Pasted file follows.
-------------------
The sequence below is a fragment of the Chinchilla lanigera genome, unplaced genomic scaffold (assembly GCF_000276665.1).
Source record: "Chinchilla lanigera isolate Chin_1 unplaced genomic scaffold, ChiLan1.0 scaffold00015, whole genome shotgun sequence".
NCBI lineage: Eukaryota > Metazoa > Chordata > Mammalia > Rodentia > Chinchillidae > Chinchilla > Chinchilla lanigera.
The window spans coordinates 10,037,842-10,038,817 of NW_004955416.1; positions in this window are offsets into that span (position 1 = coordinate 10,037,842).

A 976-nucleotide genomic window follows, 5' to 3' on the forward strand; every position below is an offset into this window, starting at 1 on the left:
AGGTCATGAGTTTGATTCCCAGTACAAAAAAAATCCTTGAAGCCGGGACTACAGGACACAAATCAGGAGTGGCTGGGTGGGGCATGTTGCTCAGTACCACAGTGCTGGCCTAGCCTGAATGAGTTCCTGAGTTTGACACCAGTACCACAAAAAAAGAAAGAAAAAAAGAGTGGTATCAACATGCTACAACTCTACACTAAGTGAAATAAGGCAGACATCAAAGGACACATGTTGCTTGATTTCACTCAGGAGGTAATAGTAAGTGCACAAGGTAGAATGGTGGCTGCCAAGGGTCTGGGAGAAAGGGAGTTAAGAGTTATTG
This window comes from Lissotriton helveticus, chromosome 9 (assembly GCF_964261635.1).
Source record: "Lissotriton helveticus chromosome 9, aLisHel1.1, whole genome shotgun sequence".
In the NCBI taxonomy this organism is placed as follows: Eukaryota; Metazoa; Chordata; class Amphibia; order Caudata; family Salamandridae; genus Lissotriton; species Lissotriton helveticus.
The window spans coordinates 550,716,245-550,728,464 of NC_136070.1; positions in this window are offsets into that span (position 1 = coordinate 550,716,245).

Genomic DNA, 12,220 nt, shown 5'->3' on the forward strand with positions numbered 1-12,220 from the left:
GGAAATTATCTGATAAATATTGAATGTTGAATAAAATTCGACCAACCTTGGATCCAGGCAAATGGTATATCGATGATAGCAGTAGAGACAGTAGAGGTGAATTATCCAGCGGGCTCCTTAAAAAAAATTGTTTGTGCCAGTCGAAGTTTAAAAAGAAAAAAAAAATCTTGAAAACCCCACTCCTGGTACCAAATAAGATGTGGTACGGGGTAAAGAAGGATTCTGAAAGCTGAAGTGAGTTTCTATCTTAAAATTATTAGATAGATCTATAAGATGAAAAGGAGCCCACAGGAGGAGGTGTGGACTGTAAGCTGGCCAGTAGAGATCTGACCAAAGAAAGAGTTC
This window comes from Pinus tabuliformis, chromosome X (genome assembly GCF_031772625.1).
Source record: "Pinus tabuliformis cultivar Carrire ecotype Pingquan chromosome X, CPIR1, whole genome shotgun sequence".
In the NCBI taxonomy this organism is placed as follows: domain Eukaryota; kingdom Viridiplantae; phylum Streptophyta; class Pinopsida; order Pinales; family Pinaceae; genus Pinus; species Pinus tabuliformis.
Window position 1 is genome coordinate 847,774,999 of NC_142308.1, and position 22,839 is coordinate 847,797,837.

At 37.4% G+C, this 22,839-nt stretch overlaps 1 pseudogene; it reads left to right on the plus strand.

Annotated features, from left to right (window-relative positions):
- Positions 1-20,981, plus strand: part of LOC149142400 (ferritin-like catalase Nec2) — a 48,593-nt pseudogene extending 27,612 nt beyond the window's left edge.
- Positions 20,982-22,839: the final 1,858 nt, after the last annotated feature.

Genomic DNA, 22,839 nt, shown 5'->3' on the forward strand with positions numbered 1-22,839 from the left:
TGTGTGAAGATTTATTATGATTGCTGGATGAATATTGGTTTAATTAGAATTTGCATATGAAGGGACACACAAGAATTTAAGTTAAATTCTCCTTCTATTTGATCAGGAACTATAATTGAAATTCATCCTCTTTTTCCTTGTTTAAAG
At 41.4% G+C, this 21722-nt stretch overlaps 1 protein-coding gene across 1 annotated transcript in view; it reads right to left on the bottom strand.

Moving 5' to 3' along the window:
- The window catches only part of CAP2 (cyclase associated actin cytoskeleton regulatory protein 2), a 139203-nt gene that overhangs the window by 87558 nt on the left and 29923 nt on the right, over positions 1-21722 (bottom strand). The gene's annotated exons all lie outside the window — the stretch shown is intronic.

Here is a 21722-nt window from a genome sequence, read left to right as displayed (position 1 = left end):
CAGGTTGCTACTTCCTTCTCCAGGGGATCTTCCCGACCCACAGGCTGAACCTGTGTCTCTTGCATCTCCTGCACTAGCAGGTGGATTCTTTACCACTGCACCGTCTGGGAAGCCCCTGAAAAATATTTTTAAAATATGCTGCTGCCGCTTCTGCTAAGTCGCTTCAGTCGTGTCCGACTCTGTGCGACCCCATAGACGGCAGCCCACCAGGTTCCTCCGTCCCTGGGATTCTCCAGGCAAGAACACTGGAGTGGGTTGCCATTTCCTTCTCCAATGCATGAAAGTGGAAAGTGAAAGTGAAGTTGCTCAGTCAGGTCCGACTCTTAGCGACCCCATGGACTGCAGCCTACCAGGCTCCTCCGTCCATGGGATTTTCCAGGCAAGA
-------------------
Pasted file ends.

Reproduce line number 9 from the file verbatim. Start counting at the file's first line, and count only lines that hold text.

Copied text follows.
In the NCBI taxonomy this organism is placed as follows: Eukaryota; Metazoa; Chordata; class Amphibia; order Caudata; family Salamandridae; genus Lissotriton; species Lissotriton helveticus.